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Sunday, July 30, 2006

more please 

In case you happen to live in Vegas, like Kat, then make sure you don't feed the homeless in the park. See this article.

I don't see this as an explicit attack on christianity, but it does speak to how our culture operates and what is more important to them.

Wednesday, July 26, 2006


I've been thinking through this for a few days now and the question that has been racking my brain is:
Do we have spiritual limits?
Does there come a point where our spirituality maxes out?

While I know the answer to this is most likely no, when I think about the state of many congregations it seems to me that spirituality is stagnant or very slow growing.

Yes, I am very aware that spirituality is not something that happens in leaps or bounds or is something that happens overnight.

But why does it seem that some christians go through most of their lives and never fully experience the life changing message of Jesus.

Isn't our response to what Christ has done, to build and develop our spirituality and the way we live?

I do think that many people find themselves in the same position that I often find myself in. Spirituality takes intentionally and a deep desire to follow Christ. Which doesn't fit into our, take the easiest road, or the road with the biggest tangible payout, style of life.

What are we as christian leader to do to motivate our congregrants to deeply desire a spiritual life?

Is there anything we can do?

Or is that up to God and the person?

This is quickly turning into a post with far more questions than answers or even statements.

Granted I understand there is a difference between hyper-spirituality and an everyday spirituality that people can be a part of.

If I really believed that people had spiritual limits then I would probably quit my job right now.

I just don't know if people really think spirituality is graspable. And if they do, then what is it going to take to have them make a difference.

Do we as leadership need to tell them that they are capable of actually living out spirituality? Have we affirmed this fact on a regular basis? Or do we preach a hyper-spirituality that people feel is out of reach?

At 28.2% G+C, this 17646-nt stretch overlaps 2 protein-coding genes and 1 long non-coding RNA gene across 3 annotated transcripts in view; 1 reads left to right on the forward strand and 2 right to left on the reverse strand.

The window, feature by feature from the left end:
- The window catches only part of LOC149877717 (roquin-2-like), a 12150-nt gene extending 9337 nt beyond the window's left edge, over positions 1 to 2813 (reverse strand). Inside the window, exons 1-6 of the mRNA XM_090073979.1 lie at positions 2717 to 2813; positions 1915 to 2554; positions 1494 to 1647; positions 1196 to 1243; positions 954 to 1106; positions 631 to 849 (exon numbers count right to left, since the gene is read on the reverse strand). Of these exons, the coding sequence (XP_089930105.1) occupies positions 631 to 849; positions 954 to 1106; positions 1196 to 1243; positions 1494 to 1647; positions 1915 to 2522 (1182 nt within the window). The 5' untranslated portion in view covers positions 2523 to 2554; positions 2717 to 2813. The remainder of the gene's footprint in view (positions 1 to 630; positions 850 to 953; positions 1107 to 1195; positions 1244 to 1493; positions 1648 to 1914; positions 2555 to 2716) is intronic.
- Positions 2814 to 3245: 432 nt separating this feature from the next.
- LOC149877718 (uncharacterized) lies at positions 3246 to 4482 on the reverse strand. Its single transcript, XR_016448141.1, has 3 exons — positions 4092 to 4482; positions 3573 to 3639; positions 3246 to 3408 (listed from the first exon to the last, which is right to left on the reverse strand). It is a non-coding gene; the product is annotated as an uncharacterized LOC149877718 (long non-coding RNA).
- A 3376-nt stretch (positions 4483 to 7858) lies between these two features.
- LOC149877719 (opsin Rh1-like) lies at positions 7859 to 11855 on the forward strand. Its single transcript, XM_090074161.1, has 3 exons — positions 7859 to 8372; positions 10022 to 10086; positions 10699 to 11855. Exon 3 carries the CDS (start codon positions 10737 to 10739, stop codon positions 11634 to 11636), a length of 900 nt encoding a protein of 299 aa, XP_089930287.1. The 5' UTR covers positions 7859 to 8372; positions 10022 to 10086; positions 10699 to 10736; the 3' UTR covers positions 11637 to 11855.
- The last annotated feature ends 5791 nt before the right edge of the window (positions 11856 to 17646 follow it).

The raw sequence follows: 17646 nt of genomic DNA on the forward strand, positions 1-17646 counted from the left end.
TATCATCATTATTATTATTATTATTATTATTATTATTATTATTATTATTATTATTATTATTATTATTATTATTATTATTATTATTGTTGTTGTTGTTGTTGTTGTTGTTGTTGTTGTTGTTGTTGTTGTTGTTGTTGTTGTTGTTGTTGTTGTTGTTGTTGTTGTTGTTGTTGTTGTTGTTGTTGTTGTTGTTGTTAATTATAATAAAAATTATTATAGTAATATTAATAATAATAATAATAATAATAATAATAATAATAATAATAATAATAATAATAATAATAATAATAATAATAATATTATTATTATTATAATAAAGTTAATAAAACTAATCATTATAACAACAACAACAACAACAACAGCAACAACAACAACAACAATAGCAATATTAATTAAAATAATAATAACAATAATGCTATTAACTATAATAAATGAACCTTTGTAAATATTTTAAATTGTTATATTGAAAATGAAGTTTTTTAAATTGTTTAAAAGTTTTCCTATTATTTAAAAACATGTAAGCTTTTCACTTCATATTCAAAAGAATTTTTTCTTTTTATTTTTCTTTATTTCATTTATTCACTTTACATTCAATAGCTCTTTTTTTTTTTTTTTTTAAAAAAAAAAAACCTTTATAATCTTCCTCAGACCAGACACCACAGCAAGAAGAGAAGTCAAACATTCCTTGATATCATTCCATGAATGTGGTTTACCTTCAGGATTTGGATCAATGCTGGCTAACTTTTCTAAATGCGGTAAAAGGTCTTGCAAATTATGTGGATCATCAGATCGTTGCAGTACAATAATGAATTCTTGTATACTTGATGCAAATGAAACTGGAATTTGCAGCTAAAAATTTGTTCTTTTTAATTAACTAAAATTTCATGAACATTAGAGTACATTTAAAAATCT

Or is it that we aren't giving the people enough control of the church so that their creativity and spirituality can form the life of the church?

Can we teach old dogs new tricks?

I need some help here. Please leave some comments or write a post of your own and leave the link.

Monday, July 24, 2006


In a mere 6 hours, I will drop off Matt and Jeni Price as they leave on their adventure to Scotland, where for the next 4 years they will experience life and Christ in another country.

You both will be greatly missed and my life will have a void that cannot easily be filled.

My prayers and love go with you both.

You can follow their journey at their Scotland blog: scotvet.net

Friday, July 21, 2006


If you're a geek like me and need a laugh and have 4 1/2 min then please check this out.

link (in case you don't see the player)

You'll pee your pants.

Thursday, July 20, 2006


< insert string of cuss words >

Sunday, July 16, 2006


Been home for a few days now and I'm starting to feel recovered.

I'm off in an hour or so to head to a Emergent - So Cal event. You can find the details here. I'll try and post some thoughts about it in the next few days.

Update 2:47p
Well tiredness and the fact that I'd need to spend more time driving than actually doing anything at the event, has led me to stay home. I'm sorry that I'm missing out being with some cool people, but I'll catch you guys soon. And I was making it so that I might be late to High School group, and that's more important anyways.

Saturday, July 08, 2006


Sorry for the Blarfing.

What is a blarf you ask?

Well it is a term that I have just created. In my 30 sec of searching I couldn't find anyone using it as I am about to tell you how I am using it, so therefore as far as I know I am creating the use for the term.